Guatemalan human rights violator apprehended by ICE HSI, ERO Boston facing federal charges
BOSTON – A Guatemalan national wanted for his role in the 1980s massacre of indigenous Guatemalans was charged with illegal re-entry into the United States in federal court in Boston on May 29. He was recently apprehended by U.S. Immigration and Customs Enforcement (ICE) Homeland Security Investigations (HSI) and Enforcement and Removal Operations (ERO) officials in Boston.
Francisco Cuxum Alvarado, a/k/a Francisco Cuxun-Alvarado, 64, was indicted on one count of illegal reentry into the United States and detained following arraignment on that charge.
The case was investigated by HSI Boston’s Human Rights Violators and War Crimes Investigative Group, ERO Boston’s Fugitive Operations Unit and ICE’s Human Rights Violators and War Crimes Center (HRVWCC). The HSI Attaché in Guatemala City, Guatemala, and ERO’s Fugitive Operations Division assisted in the investigation.
“Mr. Cuxum Alvarado is in Massachusetts illegally, evading accountability for human rights violations in Guatemala,” said United States Attorney Andrew E. Lelling while announcing the details of the case in Boston. “While many immigrants come to this country seeking a better life, Mr. Cuxum Alvarado came here illegally, to escape a dark, criminal past. This case highlights the important work of ICE’s Homeland Security Investigations in identifying and removing war criminals, human rights violators, and other dangerous aliens who illegally seek a safe haven in the United States.”
According to court documents, beginning in the early 1980s, there were a series of attacks committed against the indigenous Maya Achi people of Rio Negro, in and around the municipality of Rabinal, in Guatemala. During these massacres Guatemalan armed forces, assisted by civilian militias known as the Civil Defense Patrols (PACs), forcibly removed the Maya Achi from Rio Negro and attacked and killed hundreds of them. More than 400 Maya Achi people were killed in the Rio Negro massacres and hundreds of others were forcibly removed from their homes. In addition to the murders, there were mass sexual assaults carried out against Achi-Mayan women.
It is alleged that Cuxum Alvarado was a member of the PAC in Rabinal, and in 1998, was named as a suspect in the March 13, 1982, massacre of women and children at Cerro Pacoxom. In 2018, the Guatemalan government charged Cuxum Alvarado with crimes against humanity for participating in the mass sexual assault of Maya Achi women in and around Rabinal. In connection with the charges, the Guatemalan government obtained an INTERPOL Red Notice for Cuxum Alvarado’s arrest, which is a request to law enforcement agencies worldwide to locate and provisionally arrest suspects pending extradition to the jurisdiction in which they are charged. Cuxum Alvarado will be subject to extradition to Guatemala.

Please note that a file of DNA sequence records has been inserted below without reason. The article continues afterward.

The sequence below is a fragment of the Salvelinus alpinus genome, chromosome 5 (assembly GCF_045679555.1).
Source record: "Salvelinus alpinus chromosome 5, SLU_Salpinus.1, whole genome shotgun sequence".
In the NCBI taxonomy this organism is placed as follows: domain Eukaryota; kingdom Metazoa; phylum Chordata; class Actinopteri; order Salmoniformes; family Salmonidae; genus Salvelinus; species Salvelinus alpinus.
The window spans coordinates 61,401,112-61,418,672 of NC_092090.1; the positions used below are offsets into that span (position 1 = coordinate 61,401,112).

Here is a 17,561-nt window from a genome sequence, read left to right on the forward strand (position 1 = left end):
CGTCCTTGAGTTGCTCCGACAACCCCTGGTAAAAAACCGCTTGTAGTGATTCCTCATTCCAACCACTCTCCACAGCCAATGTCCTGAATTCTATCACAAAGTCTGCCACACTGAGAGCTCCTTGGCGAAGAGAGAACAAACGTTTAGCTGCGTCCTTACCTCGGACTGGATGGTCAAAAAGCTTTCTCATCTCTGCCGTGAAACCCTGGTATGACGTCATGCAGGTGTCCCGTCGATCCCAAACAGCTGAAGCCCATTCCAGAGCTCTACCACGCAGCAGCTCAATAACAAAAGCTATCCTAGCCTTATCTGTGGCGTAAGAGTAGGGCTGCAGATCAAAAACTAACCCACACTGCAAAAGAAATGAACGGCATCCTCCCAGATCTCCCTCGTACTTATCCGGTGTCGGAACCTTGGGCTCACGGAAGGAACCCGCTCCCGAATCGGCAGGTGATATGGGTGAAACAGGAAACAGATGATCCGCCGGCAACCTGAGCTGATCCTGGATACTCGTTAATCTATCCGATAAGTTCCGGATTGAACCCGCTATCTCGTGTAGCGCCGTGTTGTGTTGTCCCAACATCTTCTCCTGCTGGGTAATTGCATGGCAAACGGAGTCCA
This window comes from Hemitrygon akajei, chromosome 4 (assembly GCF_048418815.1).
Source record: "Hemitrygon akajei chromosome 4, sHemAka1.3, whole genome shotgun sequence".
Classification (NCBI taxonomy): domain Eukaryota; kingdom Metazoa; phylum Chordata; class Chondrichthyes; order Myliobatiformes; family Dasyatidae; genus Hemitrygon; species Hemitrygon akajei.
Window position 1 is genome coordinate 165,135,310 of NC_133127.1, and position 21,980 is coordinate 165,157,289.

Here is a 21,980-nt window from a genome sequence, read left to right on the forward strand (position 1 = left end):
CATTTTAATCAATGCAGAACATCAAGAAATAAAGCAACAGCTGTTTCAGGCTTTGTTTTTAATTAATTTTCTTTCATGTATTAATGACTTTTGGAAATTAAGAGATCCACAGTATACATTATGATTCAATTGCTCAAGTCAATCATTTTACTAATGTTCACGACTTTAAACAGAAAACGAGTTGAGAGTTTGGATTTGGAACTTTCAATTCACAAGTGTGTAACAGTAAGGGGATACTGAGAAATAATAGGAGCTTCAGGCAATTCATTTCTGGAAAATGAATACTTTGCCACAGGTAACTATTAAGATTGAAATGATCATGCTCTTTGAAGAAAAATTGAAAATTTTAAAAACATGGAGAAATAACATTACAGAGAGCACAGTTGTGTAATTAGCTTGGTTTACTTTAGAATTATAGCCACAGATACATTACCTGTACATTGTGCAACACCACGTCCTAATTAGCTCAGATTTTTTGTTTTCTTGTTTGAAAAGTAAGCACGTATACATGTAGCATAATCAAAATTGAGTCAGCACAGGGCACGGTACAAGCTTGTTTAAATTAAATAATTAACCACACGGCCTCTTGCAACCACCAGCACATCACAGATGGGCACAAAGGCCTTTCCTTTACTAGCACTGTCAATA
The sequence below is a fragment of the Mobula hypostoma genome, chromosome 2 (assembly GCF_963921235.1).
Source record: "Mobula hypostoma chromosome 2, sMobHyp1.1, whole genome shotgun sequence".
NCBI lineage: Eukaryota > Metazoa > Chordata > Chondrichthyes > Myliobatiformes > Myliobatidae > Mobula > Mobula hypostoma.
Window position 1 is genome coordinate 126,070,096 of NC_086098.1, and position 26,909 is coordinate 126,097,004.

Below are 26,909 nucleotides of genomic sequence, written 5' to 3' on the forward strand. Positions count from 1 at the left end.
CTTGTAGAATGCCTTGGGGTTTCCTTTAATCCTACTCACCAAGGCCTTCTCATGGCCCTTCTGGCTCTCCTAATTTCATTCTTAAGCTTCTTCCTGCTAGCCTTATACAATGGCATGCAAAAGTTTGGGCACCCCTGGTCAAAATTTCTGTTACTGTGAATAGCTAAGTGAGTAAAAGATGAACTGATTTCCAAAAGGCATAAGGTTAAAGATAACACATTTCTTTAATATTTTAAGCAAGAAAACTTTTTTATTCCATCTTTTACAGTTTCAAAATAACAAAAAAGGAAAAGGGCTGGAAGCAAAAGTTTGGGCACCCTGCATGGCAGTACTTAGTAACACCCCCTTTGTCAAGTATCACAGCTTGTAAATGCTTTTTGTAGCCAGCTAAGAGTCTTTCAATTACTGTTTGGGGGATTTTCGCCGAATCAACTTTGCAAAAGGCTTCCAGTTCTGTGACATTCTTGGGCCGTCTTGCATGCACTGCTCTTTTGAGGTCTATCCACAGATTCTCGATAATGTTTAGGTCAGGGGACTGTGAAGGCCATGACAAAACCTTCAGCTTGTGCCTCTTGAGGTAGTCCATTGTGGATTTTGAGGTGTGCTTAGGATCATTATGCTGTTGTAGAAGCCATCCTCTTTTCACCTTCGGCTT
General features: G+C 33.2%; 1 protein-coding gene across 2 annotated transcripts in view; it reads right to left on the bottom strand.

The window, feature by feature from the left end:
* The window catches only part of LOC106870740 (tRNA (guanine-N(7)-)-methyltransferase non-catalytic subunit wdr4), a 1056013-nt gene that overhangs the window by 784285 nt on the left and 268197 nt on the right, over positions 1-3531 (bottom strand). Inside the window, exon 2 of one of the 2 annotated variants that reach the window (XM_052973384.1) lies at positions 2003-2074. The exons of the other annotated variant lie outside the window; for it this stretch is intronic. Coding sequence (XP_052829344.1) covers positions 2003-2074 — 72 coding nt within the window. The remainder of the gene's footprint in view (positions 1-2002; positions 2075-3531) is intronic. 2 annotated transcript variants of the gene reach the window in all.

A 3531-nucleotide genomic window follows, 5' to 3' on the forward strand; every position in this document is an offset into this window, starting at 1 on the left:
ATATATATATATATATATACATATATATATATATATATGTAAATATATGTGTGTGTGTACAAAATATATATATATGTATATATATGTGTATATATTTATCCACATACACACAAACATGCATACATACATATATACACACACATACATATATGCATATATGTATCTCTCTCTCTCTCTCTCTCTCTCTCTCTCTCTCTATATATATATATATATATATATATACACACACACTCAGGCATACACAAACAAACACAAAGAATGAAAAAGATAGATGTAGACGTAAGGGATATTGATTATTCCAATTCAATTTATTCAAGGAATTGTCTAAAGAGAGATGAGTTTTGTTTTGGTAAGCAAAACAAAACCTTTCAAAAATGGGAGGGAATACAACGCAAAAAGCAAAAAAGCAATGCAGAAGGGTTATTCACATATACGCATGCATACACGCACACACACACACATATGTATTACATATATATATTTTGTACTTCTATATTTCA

On April 30, 2019, Cuxum Alvarado was located in Waltham and arrested. During a subsequent interview with law enforcement, Cuxum Alvarado admitted that he was a member of the Rabinal PAC. At the time of his arrest, Cuxum Alvarado was unlawfully in the United States. He previously unlawfully entered the country in March 2004 in Arizona, and was ordered to be removed.
The re-entry charge provides for a sentence of up to two years in prison, one year of supervised release and a fine of $250,000. The defendant will be subject to removal from the U.S. upon completion of any sentence imposed. Sentences are imposed by a federal district court judge based upon the U.S. Sentencing Guidelines and other statutory factors.
This case was developed and supported by ICE’s Human Rights Violators and War Crimes Center and investigated by HSI Boston’s Human Rights Violators and War Crimes Investigative Group and ERO Boston’s Fugitive Operations Unit. The Waltham Police Department and the HSI Attaché in Guatemala City, Guatemala assisted in the investigation. Assistant U.S. Attorney George P. Varghese of Lelling’s National Security Unit is prosecuting the case.
Established in 2009, ICE’s Human Rights Violators and War Crimes Center furthers ICE’s efforts to identify, locate and prosecute human rights abusers in the United States, including those who are known or suspected to have participated in persecution, war crimes, genocide, torture, extrajudicial killings, female genital mutilation and the use or recruitment of child soldiers. The HRVWCC leverages the expertise of a select group of agents, lawyers, intelligence and research specialists, historians and analysts who direct the agency’s broader enforcement efforts against these offenders.
Since 2003, ICE has arrested more than 415 individuals for human rights-related violations of the law under various criminal and/or immigration statutes. During that same period, ICE obtained deportation orders against and physically removed 908 known or suspected human rights violators from the United States. Additionally, ICE has facilitated the departure of an additional 122 such individuals from the United States.
Currently, HSI has more than 155 active investigations into suspected human rights violators and is pursuing more than 1,750 leads and removal cases involving suspected human rights violators from 95 different countries. Since 2003, The HRVWCC has issued more than 75,000 lookouts for individuals from more than 110 countries and stopped over 300 human rights violators and war crimes suspects from entering the U.S.
Members of the public who have information about foreign nationals suspected of engaging in human rights abuses or war crimes are urged to call the ICE tip line at: 1-866-DHS-2423 (1-866-347-2423). Callers may remain anonymous.